Mezuzah: A new look at an old Mitzvah
Pity the poor mezuzah. Everyone acknowledges its importance, and almost everyone ignores its essential message.
More than any other mitzvah, the mezuzah is a study in paradox: it is widely observed and just as widely neglected.
Consider: rare is the Jewish home — even a non religious home — that does not display a mezuzah, at the very least on its front door. And yet, although we may pass beneath a mezuzah dozens of times each day, more often than not we breeze right past it without giving it a second thought, even when we perfunctorily reach out a hand to touch it and kiss it.
The purpose of this essay is to help us give the mezuzah some second thoughts. Maybe even third thoughts…
AN ONGOING REMINDER
Somehow, many of us have the mistaken notion that once we affix the mezuzah to the doorpost we have fully performed the mitzvah. But that is only partially true. Unlike most other mitzvos, the mezuzah is designed to be a steady, ongoing, never-ending reminder of the very existence of God. Rambam puts it succinctly in his last chapter on the Laws of Mezuzah, “Every time we walk past a mezuzah we should pause and contemplate and realize that the only thing in the world that is lasting and eternal is HaShem.” Imagine how our lives would be affected if each time we passed under a mezuzah we would pause for a second and remind ourselves of the basic fact that there is Supreme Being in the World.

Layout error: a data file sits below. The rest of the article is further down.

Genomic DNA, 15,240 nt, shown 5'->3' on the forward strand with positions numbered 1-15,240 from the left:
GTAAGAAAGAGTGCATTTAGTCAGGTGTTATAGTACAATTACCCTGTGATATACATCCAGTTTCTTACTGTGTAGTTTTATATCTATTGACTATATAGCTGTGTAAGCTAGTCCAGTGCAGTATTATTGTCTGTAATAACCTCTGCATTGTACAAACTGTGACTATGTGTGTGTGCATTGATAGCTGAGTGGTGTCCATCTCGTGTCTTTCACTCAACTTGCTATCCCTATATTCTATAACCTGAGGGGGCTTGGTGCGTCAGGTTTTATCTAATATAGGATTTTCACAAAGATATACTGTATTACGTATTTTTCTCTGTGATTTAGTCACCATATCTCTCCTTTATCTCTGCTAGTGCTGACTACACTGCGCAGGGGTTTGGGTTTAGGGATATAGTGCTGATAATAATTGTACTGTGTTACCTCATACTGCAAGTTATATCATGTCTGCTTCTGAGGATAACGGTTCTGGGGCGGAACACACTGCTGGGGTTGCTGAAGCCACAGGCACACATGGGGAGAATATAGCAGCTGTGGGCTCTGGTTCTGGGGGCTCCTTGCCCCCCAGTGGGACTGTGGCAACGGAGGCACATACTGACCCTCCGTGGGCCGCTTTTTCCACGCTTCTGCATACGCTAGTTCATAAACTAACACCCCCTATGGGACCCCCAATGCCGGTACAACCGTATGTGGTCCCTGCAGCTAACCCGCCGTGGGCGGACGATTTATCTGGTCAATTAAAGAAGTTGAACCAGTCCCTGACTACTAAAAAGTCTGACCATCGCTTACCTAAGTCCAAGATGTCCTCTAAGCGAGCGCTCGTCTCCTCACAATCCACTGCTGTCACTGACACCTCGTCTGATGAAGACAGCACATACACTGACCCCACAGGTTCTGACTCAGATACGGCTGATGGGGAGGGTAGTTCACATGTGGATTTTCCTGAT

Consider the story of Onkelos and the Roman Soldiers.
Sent as a Roman general to fight against Israel, the great Roman — Onkelos — ended up converting to Judaism. Enraged, the Roman emperor sent additional emissaries to dissuade Onkelos. Instead, they too converted, and so it went: everyone sent by Rome to dissuade Onkelos became converts to Judaism. What convinced them to become Jews?
Never having heard of such bold concepts — that the heavenly King protects his subjects and not the other way around, that the King helps his subjects achieve a heightened spiritual level, and that the subjects share the King’s own powers of creation — the Roman legionnaires became practicing Jews, embracing all of Torah and its mitzvos, for they realized that these are the avenue to arriving at an intimate relationship with the Creator.
We see from this incident that walking past a mezuzah is a life changing event.
After all, those non Jews - upon understanding what the mezuzah represented - converted! That’s no easy process! Think about what that entailed. They changed their name, gave up old friends, underwent circumcision, changed everything about them and began a whole new way of life…. And because of what? Because of a mezuzah!
What was the inspiration? What did they find so moving?
To the pagan culture of that day that the soldiers belonged to, there was either no such thing as a Higher Being, or if He did exist He was certainly too busy with the cosmos and the galaxies to be interested in small little me. For sure, He has no interest in my life or my mundane actions.
But Judaism teaches that G-d is interested in us.
Not just that He’s interested in us, but that He wants to be intimately connected with us - to the extent that every time we walk in and out of a room, He wants us to think of Him.
I am here with you.
I want to be involved with you.
I want to have a connection to you.
You are important to me.
That is why God created the world.
The reason for the whole of creation is because God wants to have a connection with us!